We MUST investigate all those that are receiving funds in such a manner. They need to submit to background checks, mental health evaluations and so on...............................



posted on Jun, 4 2015 @ 01:48 PM
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originally posted by: butcherguy
a reply to: Indigo5



Again...seems reasonable.. James Homes in Colorado?...The theater shooter?

Have any proof that he shot 3,000 rounds in the theater?

He killed 12 and wounded 58 people.
He could have accomplished this using 200 rounds... easily.

So he could have purchased those rounds in a store like Walmart, at a gun show or through a private purchase.

As if the internet was the only way a mass shooter can pull off a crime.


Not sure you really read my post at all? Yes .."he could have purchased those rounds in a store like Walmart, at a gun show or through a private purchase." all of which involve a live human being who might have the opportunity to say...you look and sound insane and I am not comfortable selling to you..



posted on Jun, 4 2015 @ 01:51 PM
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originally posted by: vor78

originally posted by: Indigo5


buyers would still be able to complete an Internet sale, but would need to present a photo I.D. in-person at an authorized dealer before the shipment can be made.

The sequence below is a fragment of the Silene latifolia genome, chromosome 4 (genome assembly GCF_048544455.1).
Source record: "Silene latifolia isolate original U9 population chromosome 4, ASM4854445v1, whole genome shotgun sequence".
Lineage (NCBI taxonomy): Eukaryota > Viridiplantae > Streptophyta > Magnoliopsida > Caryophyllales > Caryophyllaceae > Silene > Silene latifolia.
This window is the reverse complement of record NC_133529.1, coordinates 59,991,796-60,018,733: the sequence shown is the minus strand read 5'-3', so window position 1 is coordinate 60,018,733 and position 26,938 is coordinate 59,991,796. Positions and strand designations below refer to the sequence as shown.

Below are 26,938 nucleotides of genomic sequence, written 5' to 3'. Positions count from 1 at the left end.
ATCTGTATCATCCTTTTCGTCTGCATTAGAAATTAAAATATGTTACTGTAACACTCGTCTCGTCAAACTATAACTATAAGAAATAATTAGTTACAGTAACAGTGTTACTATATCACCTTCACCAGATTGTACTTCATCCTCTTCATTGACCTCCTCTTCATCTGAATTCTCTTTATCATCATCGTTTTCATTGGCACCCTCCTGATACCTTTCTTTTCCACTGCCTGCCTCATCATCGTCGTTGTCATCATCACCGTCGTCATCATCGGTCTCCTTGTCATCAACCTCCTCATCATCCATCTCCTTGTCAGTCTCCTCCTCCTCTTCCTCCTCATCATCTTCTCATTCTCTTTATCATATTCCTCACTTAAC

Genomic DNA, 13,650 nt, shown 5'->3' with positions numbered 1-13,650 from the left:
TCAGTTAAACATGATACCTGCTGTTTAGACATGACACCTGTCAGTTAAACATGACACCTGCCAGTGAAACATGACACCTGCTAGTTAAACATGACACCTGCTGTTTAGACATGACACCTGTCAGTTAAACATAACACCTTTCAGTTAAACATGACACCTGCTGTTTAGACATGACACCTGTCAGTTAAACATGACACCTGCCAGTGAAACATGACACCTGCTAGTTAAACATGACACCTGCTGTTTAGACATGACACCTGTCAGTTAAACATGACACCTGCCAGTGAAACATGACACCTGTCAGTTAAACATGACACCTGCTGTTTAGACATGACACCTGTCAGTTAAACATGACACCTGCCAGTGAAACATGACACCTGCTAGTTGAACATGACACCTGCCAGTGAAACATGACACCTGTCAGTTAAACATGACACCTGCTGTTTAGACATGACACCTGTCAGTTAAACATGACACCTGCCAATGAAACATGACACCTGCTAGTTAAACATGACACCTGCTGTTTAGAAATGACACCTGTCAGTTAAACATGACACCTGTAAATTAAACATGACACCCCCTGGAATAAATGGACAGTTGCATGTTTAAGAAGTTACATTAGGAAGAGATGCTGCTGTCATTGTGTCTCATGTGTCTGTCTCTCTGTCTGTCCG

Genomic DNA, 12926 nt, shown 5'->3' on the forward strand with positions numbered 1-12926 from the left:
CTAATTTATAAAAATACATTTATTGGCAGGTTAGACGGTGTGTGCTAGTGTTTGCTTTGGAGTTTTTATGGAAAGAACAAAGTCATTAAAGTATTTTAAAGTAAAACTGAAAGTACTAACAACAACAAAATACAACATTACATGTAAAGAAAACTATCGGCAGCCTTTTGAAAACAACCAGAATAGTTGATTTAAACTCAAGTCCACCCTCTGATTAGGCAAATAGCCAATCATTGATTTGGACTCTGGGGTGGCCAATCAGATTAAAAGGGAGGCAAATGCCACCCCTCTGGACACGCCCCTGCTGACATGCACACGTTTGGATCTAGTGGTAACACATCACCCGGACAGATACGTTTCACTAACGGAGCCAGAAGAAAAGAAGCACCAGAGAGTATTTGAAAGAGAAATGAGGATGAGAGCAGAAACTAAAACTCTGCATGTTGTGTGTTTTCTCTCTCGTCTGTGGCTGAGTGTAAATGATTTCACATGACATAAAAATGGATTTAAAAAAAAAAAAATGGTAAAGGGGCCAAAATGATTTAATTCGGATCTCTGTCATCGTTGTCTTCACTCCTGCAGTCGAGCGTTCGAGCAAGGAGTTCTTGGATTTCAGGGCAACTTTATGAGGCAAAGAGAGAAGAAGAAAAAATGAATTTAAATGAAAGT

Again...seems reasonable..


Maybe if the buyer is a total, complete and obvious nut job the dealer might spot it, but its far from certain.



Right...Like the gun range owner with James Holmes.

Soooo...What's the issue?



posted on Jun, 4 2015 @ 01:58 PM
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originally posted by: macman
a reply to: Indigo5

The purchase of anything over the internet requires either a credit card, or a check/money order.


Nothing personal...but I don't think you have kept up on the internet.

That said...an electronic payment processing system vetting ammo purchases vs. a live person?



posted on Jun, 4 2015 @ 02:04 PM
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originally posted by: macman
a reply to: Answer

Govt backed College loan....................most college kids don't use 100% of that money on classes.


Most of the govn't backed loans go straight to the school. The only way he would have had free use of the money is if he had personal loans.



posted on Jun, 4 2015 @ 02:05 PM
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originally posted by: Indigo5

originally posted by: butcherguy
a reply to: Indigo5



Again...seems reasonable.. James Homes in Colorado?...The theater shooter?

Have any proof that he shot 3,000 rounds in the theater?

He killed 12 and wounded 58 people.
He could have accomplished this using 200 rounds... easily.

So he could have purchased those rounds in a store like Walmart, at a gun show or through a private purchase.

As if the internet was the only way a mass shooter can pull off a crime.


Not sure you really read my post at all? Yes .."he could have purchased those rounds in a store like Walmart, at a gun show or through a private purchase." all of which involve a live human being who might have the opportunity to say...you look and sound insane and I am not comfortable selling to you..




He was able to buy 4 guns at different stores shortly before the shooting so, obviously, he was able to present himself as a sane individual.



posted on Jun, 4 2015 @ 02:05 PM